However, one overlooked additional possibility is the maximum g-forces that human/alien physiology can endure. Direction matters when it comes to experiencing high-g loads. Unfortunately I couldn't find anything about the effects of transverse (left-right) acceleration on the human body. Most studies seem to be on vertical (aligned with spinal axis) or horizontal (front-back).

Even so, the reason could be as simple as seat design. By banking, the spacecraft will exert the acceleration on the pilots in the vertical direction rather than the transverse direction. Ever been in a packed car that takes a sharp turn at a high speed? Everyone in the back seat ends up squished against the person on the outside. Now imagine if the bank was proportional to the ratio of acceleration/gravity, everyone would be pushed nicely down into their seat instead of leaning on the person next to them. If spacecraft are designed to bank into turns, the seats don't have to be designed to allow the pilots and passengers to withstand high-g loads from ALL directions - just two. Normal seat designs already provide stability in two directions: vertical (seat bottom) and horizontal (seat back). By going with this design path, the need to develop a complex (and possibly movement restrictive) restraint system to allow the pilots to withstand transverse acceleration is eliminated.

Then again, if we're assuming that the ship's artificial gravity can magically compensate for all these inertial loads on the pilots, then none of this matters. However, there's no way for AG to compensate for this without defying the laws of physics (at least according to our primitive human understanding of physics). AG acting in a steady state may be plausible - I can buy that in a universe that has tractor beams. However, for the passengers to stay in the same relative position within the ship, they have to be subject to all the acceleration the ship experiences as well.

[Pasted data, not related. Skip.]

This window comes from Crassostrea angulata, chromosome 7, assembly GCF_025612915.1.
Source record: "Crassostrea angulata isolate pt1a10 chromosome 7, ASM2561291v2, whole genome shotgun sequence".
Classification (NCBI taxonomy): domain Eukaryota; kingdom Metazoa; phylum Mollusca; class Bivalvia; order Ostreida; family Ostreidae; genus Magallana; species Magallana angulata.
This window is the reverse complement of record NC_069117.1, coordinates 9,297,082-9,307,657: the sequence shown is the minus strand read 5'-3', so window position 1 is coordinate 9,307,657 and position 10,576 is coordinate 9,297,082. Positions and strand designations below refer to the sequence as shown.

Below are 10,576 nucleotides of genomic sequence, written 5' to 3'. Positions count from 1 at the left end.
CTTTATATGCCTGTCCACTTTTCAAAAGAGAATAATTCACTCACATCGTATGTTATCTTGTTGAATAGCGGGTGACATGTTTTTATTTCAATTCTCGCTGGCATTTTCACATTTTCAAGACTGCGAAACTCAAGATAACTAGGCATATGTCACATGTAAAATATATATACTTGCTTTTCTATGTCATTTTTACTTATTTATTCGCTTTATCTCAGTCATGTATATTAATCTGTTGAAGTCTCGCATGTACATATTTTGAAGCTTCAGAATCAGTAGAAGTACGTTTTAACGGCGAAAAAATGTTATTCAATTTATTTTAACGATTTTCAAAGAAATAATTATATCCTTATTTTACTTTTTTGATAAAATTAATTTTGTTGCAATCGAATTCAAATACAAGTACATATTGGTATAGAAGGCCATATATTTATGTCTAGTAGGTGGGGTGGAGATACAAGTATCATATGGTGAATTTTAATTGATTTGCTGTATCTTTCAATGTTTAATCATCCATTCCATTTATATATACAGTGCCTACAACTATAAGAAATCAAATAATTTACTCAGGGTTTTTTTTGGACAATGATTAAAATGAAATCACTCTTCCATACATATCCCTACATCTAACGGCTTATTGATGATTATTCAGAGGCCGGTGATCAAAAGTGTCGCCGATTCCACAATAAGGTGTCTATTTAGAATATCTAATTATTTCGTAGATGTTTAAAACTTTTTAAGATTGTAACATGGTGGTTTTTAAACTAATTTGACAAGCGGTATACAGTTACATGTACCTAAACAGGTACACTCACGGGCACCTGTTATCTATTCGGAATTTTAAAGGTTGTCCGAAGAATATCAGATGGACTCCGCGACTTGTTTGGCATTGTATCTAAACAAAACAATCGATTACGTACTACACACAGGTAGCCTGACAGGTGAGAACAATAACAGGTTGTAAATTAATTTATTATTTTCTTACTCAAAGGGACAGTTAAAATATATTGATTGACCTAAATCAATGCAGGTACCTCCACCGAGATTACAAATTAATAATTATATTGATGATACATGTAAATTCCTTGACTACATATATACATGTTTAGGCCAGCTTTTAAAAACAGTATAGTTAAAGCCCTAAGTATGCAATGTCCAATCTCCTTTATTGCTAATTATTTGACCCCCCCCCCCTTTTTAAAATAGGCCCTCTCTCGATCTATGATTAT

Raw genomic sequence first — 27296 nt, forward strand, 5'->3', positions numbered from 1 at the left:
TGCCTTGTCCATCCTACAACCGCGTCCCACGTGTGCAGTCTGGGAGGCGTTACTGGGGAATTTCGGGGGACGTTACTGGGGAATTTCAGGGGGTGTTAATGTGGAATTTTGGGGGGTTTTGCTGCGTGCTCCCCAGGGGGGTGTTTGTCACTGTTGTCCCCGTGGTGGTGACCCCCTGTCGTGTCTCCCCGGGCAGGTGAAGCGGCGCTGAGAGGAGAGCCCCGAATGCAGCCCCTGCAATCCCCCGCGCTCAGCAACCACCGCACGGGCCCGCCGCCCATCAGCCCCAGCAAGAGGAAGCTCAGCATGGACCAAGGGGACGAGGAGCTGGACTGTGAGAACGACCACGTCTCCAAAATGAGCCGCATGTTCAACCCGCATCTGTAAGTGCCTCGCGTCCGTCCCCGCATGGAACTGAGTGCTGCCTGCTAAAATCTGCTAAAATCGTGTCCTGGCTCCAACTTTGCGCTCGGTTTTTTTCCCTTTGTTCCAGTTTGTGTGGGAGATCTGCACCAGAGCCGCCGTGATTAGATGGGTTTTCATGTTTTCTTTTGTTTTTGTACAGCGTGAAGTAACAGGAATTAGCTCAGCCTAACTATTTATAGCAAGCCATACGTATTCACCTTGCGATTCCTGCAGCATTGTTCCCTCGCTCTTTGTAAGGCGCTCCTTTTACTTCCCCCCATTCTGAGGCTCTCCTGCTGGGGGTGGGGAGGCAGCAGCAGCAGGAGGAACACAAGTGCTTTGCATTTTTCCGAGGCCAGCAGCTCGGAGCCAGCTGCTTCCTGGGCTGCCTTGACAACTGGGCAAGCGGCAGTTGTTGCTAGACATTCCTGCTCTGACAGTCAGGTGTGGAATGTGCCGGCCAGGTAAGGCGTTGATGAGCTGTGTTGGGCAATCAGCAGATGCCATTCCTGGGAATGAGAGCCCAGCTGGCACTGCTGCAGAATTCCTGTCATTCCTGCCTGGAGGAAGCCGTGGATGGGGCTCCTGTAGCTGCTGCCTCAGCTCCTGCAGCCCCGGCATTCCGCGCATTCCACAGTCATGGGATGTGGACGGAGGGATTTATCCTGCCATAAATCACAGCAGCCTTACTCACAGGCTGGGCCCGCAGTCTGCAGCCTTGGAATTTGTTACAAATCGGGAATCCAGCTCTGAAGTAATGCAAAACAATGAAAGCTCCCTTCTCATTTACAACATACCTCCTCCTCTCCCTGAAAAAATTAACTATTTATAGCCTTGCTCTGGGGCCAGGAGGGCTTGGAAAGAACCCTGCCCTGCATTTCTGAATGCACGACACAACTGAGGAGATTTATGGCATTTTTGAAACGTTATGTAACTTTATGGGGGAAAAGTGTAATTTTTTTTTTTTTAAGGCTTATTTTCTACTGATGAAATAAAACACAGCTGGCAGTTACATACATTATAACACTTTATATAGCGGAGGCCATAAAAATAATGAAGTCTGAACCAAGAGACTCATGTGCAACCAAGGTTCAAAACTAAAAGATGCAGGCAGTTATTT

1

Han Solo, and Lando, probably do long runs on autopilot, most of their time piloting is probably spent taking off and landing, both of which involve moving thru atmosphere. Under stress, the pilots revert to their training and experience, most of which is probably in atmosphere, and fly in space the same way they do planetside, naturally steering the Falcon into a banked turn, as practiced in atmosphere

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    Not a bad explanation, but a lot of assumptions there. Is there anything you can find that might strengthen this? – Möoz Jan 10 '18 at 4:18
0

+1 for "It looks cool on-screen" and +1 for "We are used to seeing aircraft banking to turn". But even if it's because the more powerful manoeuvring thrusters point upwards, it is still all nonsense.

The reality of turning is space is best illustrated by the old video game "Asteroids", where the manoeuvring thrusters only rotate the ship about its centre, leaving it pointing a different way but still moving in the original direction due to Newton's First Law. Firing the main engines doesn't immediately make the ship move off in the direction it's pointing, because the original velocity doesn't just go away. Instead, the ship goes in a direction that is a compromise between where it was going before and where it's pointing now. The longer the main engines are firing, the closer the direction it moves gets to the direction it is pointing.

So if I'm moving West and turn the ship to point North then fire my main engines, I start to change direction towards West-North-West, then a bit later I will be moving North-West, then later still I will be moving North-North-West. I will never be moving totally northwards unless I turn my ship a bit towards the East and use my main engines to eliminate my westward drift.